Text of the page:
Maker’s has always been one of my very favorite brands. It’s a Kentucky-made product with iconic packaging and print advertising by Louisville agency Doe-Anderson (the horrendous TV ads they’ve produced the past few years are a very different story, but that’s another conversation), a place where I interned a century ago and where I had the good fortune of riding an elevator a couple floors with the very funny and foul-mouthed Maker’s Mark Master Distiller Bill Samuels, Jr. (now retired).
Samuels’s devotion to quality and consistency–and his acute marketing savvy–were the catalysts of the brand’s tremendous growth over three decades. An ad (posted below) produced in response to a spike in demand following a fortuitous 1980 WSJ article thanked drinkers for their interest, but conceded that the time-consuming nature of distilling, aging, and bottling Maker’s Mark didn’t lend itself to ramped-up mass production of the bourbon. This was, of course, partly true, but also a great way to spin the fact that Maker’s simply hadn’t yet grown large enough to produce enough volume to distribute outside of Kentucky. However, Samuels’s response cemented Maker’s position as a premium, hand-made, authentic bourbon and led to the formation of a cult of rabid brand enthusiasts. I suppose that’s much of the reason so many Maker’s drinkers are feeling plenty betrayed right now.
As a result of the story, we’re getting calls from people all over the country who are ‘suddenly’ interested in buying Maker’s Mark.
And as much as we’d like to accommodate all the inquiring public, we’re concerned that we can’t. Quality is what makes Maker’s Mark special. And if we made much more than we did, well, it just wouldn’t be the Maker’s Mark you read about.
If our special bourbon whisky isn’t available where you live, you might need a little perseverance. If your local retailer doesn’t have it, he can order it for you.
Or, if you’d prefer, write us at Maker’s Mark. We’ll get you started on the right avenue toward finding this one-of-a-kind whisky.”
Sodastream wants people to buy one of its soft drink makers because it will help save the environment by eliminating lots of plastic bottles. Sounds nice, but will it sell the $80 machine? Doubtful. We’ve known for years that plastic bottles are an environmental disaster but that hasn’t affected the beverage industry in the least. Bottled water sales have steadily increased despite campaigns to sell $5 reusable bottles and to install fillers in offices and other places of business. This article points out that Americans are consuming more bottled water than ever. And this website notes that Americans use 2.5 million plastic bottles per hour. In short, nobody really gives a rat’s ass about eliminating plastic bottles.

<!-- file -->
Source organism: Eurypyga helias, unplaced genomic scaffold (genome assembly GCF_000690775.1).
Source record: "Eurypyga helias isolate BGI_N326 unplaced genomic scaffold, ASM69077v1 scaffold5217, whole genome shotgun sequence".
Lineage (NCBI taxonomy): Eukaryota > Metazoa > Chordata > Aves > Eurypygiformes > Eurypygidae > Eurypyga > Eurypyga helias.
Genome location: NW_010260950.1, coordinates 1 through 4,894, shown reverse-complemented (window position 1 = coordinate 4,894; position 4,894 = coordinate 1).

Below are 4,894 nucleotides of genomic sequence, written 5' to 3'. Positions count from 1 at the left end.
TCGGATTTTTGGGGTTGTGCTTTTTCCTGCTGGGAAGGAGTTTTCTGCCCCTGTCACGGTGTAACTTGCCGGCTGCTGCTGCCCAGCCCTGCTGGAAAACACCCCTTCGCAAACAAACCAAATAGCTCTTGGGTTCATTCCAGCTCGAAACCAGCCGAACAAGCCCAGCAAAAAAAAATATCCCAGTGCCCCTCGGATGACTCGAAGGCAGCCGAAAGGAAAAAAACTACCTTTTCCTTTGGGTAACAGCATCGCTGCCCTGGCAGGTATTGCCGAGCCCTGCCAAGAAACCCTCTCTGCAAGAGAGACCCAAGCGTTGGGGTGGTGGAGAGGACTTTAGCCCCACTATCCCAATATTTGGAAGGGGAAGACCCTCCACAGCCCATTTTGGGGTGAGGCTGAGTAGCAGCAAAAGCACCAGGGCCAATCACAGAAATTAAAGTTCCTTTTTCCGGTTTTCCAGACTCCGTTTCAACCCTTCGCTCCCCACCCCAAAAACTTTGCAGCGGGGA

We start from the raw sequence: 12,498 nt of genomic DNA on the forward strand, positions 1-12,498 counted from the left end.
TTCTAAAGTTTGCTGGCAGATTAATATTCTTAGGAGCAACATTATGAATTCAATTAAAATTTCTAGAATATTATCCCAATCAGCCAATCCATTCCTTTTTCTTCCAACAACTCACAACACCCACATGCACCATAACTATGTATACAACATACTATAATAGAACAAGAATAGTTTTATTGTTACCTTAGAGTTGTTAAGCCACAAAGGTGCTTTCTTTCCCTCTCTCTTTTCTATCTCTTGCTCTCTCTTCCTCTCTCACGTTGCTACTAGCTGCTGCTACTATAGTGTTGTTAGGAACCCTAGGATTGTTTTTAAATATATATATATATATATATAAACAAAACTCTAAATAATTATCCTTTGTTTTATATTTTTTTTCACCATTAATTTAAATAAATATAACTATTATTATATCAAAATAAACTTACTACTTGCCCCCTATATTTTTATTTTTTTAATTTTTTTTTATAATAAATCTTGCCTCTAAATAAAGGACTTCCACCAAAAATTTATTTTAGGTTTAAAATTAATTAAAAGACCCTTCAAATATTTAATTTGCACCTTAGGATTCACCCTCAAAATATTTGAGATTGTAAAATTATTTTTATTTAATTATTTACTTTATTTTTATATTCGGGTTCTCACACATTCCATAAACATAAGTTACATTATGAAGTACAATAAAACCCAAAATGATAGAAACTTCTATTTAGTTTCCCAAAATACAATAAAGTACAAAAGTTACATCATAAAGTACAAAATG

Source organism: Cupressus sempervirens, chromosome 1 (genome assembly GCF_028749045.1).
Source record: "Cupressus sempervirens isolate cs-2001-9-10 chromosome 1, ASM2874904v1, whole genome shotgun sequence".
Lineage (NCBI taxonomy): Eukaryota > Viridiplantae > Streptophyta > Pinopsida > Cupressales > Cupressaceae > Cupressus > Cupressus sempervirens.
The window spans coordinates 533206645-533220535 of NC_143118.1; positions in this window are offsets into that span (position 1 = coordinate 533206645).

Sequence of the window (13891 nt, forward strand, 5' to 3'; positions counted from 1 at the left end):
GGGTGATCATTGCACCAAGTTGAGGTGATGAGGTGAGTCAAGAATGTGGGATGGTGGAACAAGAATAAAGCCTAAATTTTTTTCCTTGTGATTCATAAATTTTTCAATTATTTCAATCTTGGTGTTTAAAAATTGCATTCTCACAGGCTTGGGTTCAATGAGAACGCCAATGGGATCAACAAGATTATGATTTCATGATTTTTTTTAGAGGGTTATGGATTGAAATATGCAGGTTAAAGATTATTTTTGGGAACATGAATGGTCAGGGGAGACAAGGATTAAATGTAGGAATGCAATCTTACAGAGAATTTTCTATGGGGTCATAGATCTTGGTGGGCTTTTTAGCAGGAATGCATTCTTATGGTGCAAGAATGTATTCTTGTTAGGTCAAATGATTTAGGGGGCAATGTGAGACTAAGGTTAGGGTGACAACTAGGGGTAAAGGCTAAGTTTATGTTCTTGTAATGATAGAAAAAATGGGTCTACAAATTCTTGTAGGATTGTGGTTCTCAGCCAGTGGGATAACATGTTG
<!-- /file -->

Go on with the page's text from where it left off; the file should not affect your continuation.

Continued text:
That doesn’t necessarily mean Sodastream’s sales won’t increase. It’s a neat machine that plenty of people will want to sit next to the KitchenAid mixer and Keurig coffee maker to impress house guests. But had it been positioned using a deprivation strategy (think of the original Got Milk? campaign), I think its post-Super Bowl sales bump would have been outstanding. Instead of talking about environmental pollution, the spot should have shown someone needing to whip up a fresh drink in the kitchen to seal the deal after a hot date but coming up short because his week-old cola poured out like cough syrup and had no bubbles.
The Sodastream could be the hero in a great many situations when someone doesn’t have time to run to the store or vending machine or doesn’t want to because it’s cold or rainy or late or whatever other reason. People could readily identify with those scenarios. Who hasn’t cooked a pizza only to realize that the Coke you planned to wash it down with was completely flat?
We’re all familiar with the red and blue electoral college maps that appear in news reports about this time every four years. In 2000–the year that the Supreme Court elected W–the final map looked like this:
Keep in mind that the final electoral vote count was 271 for Bush and 266 for Gore, about as close to dead even as it could have been. (Gore won the popular vote, as well as a proper recount, but those are other issues altogether.)
The problem these maps present then–for Democrats at least–is that they represent a near 50/50 split as an apparent red state landslide. Obviously, using a map with individual states scaled to represent their physical size and not their population size (the basis of how many electoral votes the state gets) is the culprit. The bigger issue relates somewhat to a tenet of Spiral of Silence theory which holds that when people perceive the masses as moving some direction, they tend to move in the same direction. Consequently, I believe electoral college maps are part of the reason that many people believe the country is made up overwhelmingly of Republicans.
So my question–and I’m looking squarely at the DNC and media outlets such as Huffington Post and MSNBC–is, why in the hell hasn’t someone figured out a better way to visually represent an electoral map by showing each state sized proportionally to its population instead of its area? Can the DNC not afford a copy of InDesign and a freelance graphic designer?